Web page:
On parade day, Sunday February 11th there were twenty-seven witches set to scare the living daylights out of the crowd. They strutted and danced their way along Rueda Medina, from the airport north to Jax Bar & Grill. The audience loved them. Afterwards, the fun and laughter was evident in their many back-and-forth messages reliving the experience.
More witches - Sue Lo in centre
For the second parade on Monday February 12th, the dance troupe was a little smaller. Several dancers had conflicting obligations helping out at the opening night of the annual Island Time Music Festival. But the ones that performed for the second parade had as much fun as the first time, despite tired feet, sore knees and aching bodies.
The parade dancers included: Barbara Beck, Margaret Chiffriller, Melodie Deschamps, Esther Ellis, Charlotte Enroth, Kitty Goldberg, Jo Hall, Garnette Hardesty, Jan Johnson, Karon Kailles, Christina Keiffer, Anna Krallis, Ruth Lacey, Brenda Lamonica, Jeanette Lawrence, Lindell Lehrer, Tammi Lewis, Arla Licata, Sue Lo, Karen Mickool, Trina Noakes, Pattie Packard, Christina Rich, Layla Sanders, Ann Shannon, Cindy Tucker, and Cyndi Yates.

Colour and music!
And a final note, a special thank you note from Garnette:

There are so many people to thank, and so many behind the scenes collaborators who helped get this off the ground, to make it all happen. The Municipality of Isla Mujeres, Dr. Antonio Coronado Rojas Secretario General, Carlos Ruben Perez Martin Centro Cultural Isla Mujeres, Betsy Snider, Beverly Willard, and Steve Broin the owner of Casa Sirena.

Glenn D, Lee K, Ann, Melodie D, Steve B, Roger H, Jerry E, Peter C, Gail-M S, Margaret C, Gail M and Ashley B for their assistance with planning, music, electronics, technical support, make up, costumes, music, drivers, equipment, water suppliers, plus the after party planning and hosting.

The boys!

Most of all I want to thank the dancers for their determination and dedication.
~
What a great idea! And a great bunch of women. We hope you are game to do it again in 2019.Top of Form

Hasta Luego
Lynda & Lawrie





Beautiful costumes


~
Coming soon Isla Mujeres Mystery #3 Tormenta Isla


Friday, February 9, 2018

February on Isla Mujeres is jammed with fun, dancing, music, and food.

February is the shortest and the busiest month on Isla, plus we are currently undergoing major renovations in our little casa on the beach - so this week's blog is all about the visuals because my overworked brain just can't string the words together.

Willy and Deb at Captain Dulche's - F. Teny photo
February 2018 started off with the spectacular wedding of two beautiful friends, Deb Crinigan and Willy Chacon.

Lynda and Lawrie in the church
We, being good little Canadians, got to the church early.
Fifteen minutes later the pews were filled 


More people still arriving - the bride is waiting!
~
Then the next day was Superbowl Sunday with the underdogs winning the championship.


Philadelphia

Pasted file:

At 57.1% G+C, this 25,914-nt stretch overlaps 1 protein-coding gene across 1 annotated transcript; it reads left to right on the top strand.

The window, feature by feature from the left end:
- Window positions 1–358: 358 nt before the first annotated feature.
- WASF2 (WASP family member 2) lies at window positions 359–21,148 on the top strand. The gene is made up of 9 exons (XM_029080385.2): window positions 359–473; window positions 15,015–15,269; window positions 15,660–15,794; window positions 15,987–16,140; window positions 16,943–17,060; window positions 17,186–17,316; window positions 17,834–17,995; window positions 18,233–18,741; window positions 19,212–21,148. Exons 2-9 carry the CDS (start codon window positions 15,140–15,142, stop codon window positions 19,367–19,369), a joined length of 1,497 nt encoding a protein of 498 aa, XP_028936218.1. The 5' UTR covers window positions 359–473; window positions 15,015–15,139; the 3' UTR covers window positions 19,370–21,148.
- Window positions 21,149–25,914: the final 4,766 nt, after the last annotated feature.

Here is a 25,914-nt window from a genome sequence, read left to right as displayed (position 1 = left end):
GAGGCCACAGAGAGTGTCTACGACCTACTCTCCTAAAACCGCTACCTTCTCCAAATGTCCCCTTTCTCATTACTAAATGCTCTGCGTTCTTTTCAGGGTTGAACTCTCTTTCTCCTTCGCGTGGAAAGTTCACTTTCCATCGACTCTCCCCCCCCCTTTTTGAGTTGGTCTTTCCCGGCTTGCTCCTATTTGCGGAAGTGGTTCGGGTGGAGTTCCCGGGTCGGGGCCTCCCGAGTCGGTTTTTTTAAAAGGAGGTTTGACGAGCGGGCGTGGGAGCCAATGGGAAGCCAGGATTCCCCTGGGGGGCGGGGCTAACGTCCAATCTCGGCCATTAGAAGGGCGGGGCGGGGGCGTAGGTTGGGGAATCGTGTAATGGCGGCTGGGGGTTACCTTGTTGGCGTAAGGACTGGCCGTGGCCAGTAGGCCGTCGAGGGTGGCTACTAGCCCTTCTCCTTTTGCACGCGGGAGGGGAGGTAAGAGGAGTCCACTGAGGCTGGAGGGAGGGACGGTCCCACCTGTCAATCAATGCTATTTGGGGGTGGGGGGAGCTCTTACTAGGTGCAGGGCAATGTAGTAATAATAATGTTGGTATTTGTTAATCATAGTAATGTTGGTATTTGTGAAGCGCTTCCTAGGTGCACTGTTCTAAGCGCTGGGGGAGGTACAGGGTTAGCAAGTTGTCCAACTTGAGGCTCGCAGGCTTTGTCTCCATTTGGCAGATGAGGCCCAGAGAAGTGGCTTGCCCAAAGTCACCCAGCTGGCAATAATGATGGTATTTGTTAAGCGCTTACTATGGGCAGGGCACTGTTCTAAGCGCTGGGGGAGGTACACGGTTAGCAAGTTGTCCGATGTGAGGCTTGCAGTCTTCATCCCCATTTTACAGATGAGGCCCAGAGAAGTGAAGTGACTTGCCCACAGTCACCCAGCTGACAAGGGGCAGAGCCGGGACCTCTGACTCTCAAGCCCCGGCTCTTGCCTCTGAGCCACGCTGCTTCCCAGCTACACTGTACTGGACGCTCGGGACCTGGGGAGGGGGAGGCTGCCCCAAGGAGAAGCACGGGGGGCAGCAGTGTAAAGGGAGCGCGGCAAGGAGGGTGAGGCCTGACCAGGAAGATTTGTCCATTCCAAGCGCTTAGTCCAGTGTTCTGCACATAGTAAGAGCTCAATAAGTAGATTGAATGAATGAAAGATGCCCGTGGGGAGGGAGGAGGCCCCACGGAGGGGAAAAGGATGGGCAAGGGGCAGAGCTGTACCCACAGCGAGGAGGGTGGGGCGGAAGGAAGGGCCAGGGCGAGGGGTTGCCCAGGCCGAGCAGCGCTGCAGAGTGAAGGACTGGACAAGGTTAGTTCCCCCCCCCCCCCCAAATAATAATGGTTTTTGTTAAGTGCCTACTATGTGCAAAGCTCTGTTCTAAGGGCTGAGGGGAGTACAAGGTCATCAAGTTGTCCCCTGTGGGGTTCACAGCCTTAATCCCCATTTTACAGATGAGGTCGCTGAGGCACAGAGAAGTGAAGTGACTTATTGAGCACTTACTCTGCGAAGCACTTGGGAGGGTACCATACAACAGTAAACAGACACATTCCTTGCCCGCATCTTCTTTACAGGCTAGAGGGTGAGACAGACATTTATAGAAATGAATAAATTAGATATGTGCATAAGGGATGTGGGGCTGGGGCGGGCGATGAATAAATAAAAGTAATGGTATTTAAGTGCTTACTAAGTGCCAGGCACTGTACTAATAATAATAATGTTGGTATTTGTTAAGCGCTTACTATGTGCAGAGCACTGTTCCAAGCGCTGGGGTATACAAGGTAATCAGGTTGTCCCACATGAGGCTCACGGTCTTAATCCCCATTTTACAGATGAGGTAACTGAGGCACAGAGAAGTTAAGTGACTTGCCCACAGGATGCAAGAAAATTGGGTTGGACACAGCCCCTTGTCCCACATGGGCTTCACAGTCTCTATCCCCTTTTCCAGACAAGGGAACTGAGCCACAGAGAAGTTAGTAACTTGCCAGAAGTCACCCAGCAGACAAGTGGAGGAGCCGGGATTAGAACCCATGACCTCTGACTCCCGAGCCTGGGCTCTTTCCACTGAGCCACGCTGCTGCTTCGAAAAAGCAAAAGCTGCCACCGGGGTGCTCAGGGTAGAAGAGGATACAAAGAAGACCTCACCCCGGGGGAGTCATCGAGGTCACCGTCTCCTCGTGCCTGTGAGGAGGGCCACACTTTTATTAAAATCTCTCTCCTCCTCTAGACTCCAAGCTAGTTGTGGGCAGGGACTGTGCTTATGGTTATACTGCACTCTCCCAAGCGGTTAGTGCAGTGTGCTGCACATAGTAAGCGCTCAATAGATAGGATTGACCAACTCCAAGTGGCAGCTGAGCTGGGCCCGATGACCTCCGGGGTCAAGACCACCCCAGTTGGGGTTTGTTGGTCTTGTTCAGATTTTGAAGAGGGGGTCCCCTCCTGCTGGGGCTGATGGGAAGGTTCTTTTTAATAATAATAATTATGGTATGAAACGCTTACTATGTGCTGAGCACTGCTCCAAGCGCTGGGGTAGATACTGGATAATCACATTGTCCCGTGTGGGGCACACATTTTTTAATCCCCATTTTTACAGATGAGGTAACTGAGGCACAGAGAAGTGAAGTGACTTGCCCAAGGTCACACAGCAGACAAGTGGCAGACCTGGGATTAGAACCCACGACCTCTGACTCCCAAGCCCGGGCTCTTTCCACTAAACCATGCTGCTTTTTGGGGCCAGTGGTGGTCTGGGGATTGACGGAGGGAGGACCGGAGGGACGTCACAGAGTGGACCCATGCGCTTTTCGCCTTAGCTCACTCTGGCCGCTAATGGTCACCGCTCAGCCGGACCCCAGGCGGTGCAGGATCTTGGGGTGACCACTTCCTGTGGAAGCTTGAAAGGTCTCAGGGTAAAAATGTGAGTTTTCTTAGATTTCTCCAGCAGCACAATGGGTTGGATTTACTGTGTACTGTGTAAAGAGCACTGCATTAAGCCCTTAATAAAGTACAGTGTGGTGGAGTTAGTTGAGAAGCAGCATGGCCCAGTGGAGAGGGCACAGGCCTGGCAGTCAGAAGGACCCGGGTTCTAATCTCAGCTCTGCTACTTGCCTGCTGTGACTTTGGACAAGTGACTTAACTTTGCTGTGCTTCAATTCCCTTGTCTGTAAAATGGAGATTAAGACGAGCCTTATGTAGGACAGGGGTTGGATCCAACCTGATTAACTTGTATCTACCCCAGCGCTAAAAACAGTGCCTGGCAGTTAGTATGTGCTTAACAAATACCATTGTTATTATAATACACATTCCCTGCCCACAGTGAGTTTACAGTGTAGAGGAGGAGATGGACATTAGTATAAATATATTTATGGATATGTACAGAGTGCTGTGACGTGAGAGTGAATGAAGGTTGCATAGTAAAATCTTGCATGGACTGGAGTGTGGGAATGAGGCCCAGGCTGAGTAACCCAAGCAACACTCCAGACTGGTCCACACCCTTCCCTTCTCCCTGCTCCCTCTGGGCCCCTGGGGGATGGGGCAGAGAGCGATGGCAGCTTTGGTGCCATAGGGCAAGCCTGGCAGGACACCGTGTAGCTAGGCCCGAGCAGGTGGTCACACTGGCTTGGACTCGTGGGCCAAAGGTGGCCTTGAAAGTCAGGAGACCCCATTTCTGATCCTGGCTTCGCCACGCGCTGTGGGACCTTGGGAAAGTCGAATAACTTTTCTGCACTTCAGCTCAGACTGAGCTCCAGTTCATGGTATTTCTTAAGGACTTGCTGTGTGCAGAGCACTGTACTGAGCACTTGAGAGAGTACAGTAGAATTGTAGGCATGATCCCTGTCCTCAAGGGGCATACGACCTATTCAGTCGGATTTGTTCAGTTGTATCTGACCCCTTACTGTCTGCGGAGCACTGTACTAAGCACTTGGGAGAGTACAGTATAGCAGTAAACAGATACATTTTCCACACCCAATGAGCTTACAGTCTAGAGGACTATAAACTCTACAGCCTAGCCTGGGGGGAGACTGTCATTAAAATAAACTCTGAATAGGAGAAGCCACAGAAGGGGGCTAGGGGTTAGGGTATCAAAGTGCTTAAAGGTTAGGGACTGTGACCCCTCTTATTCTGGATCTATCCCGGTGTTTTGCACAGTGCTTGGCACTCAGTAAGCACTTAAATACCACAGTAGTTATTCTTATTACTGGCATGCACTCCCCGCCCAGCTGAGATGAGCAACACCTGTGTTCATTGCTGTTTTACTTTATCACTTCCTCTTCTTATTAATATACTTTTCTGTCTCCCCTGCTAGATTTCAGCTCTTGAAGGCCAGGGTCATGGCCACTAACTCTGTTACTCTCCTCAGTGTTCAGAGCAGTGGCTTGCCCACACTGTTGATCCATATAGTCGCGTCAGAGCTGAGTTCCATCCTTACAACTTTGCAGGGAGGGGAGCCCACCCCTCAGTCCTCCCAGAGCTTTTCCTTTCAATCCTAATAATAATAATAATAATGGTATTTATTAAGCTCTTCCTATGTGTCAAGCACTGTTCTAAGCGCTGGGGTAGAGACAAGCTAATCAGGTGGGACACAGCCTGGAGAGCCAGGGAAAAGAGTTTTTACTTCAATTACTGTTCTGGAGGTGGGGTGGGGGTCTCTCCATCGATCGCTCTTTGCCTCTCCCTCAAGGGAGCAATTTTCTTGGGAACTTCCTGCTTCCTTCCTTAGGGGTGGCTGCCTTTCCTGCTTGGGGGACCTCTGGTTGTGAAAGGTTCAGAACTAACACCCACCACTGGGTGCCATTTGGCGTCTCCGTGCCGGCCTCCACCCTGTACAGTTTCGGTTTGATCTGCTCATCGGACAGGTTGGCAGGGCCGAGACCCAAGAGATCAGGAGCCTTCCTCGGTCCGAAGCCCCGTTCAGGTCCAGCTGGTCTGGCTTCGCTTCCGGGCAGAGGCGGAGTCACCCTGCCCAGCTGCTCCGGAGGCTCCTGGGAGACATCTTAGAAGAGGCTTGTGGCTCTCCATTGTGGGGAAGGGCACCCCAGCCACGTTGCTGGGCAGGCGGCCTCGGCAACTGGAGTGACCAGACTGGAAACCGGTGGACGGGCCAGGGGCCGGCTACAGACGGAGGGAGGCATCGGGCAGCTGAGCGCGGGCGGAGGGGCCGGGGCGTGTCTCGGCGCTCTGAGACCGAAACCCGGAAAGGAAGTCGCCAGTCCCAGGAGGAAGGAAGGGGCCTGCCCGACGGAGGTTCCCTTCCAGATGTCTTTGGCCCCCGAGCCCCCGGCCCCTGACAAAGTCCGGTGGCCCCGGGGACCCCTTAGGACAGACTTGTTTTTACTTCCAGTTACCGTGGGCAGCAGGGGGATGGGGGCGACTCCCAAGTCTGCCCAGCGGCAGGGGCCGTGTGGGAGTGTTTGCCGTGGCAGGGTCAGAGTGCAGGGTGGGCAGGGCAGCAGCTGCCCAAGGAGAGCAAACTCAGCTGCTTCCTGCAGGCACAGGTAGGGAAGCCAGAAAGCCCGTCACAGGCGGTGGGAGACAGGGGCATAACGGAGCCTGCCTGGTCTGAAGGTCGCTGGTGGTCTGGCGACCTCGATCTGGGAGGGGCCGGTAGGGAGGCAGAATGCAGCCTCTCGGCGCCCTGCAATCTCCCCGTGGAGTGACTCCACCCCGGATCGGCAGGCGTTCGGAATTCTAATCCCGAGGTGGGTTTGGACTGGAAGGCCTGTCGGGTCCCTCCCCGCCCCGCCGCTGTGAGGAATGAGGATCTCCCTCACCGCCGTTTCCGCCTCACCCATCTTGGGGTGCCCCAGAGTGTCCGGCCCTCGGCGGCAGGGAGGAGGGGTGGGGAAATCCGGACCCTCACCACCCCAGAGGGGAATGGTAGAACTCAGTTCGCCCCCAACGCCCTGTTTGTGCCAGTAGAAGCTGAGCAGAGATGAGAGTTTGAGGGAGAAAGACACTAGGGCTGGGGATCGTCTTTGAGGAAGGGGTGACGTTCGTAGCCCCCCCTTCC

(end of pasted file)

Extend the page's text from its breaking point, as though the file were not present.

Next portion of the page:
13-3-0, 1st NFC East
9
13
7
12
41
Final
New England
13-3-0, 1st AFC East
3
9
14
7
33
 ~

A couple of days to catch our breath and it’s Carnaval 2018 starting Friday February 9th.






                                                        ~
And by the time the exhausted islanders catch their collective breath again we are into the annual Island Time Music Festival with a lot of amazing musical events taking place all over the island. 



Cheers
Lynda and Lawrie


Are you missing your little piece of paradise?
Get your Isla 'fix' with the exciting Isla Mujeres Mystery series!

There's Trouble on Isla, Big Trouble!
  

Book #2 in the Isla Mujeres Mystery Series

5.0 out of 5 stars
Fast and furious
By CA reviews on September 26, 2017

Yasmin and Jessica are back and the gold they found in Treasure Isla is still haunting them, especially when Carlos, their boss at the Loco Lobo, and Yasmin’s new lover, is kidnapped. No spoilers here, but his captivity and the girls’ efforts to free him, with the help of Carlos’s pals—including local Isla Mujeres fishermen and a Mexico City cop—are the crux of this fast-paced story. Lock has created not only a compelling and authentic setting, but a well-developed ensemble cast. The next Isla mystery can’t come fast enough.

Available on Amazon e-books $2.99 USD
or Paperback $11.99 USD

Paperback are also available on Isla Mujeres at the Jenny Penny Boutique, Art Fair on Thursday evenings, or from the author. 

E-books  available on Amazon, iTunes, Barnes & Noble, Kobo and Smashwords


 Treasure Isla - where it all began!
5.0 out of 5 stars
Captivating and authentic
By CA reviews on September 26, 2017


This was a truly fun in the sun kind of mystery, with an authenticity that was simply captivating. Set on the island called Isla Mujeres, not far from the better-known Mexican resort of Cancun, it follows the misadventures of two girlfriends, who on a drunken binge manage to wander onto the grounds of a cemetery and find a treasure map stuck in a crevice of an old pirate tomb. Jessica, from Canada, and local pal Yasmin both work at a tourist bar/restaurant called the Loco Lobo. Soon their boss Carlos and a handsome attorney named Luis are involved in the girls’ illegal hunt for pirate gold. Toss in a bad dude running from a string of crimes in Key West, and it’s the start of an addictive new mystery series.

Available on Amazon e-books $2.99 USD
or Paperback $11.99 USD

Paperback are also available on Isla Mujeres at the Jenny Penny Boutique, Art Fair on Thursday evenings, or from the author.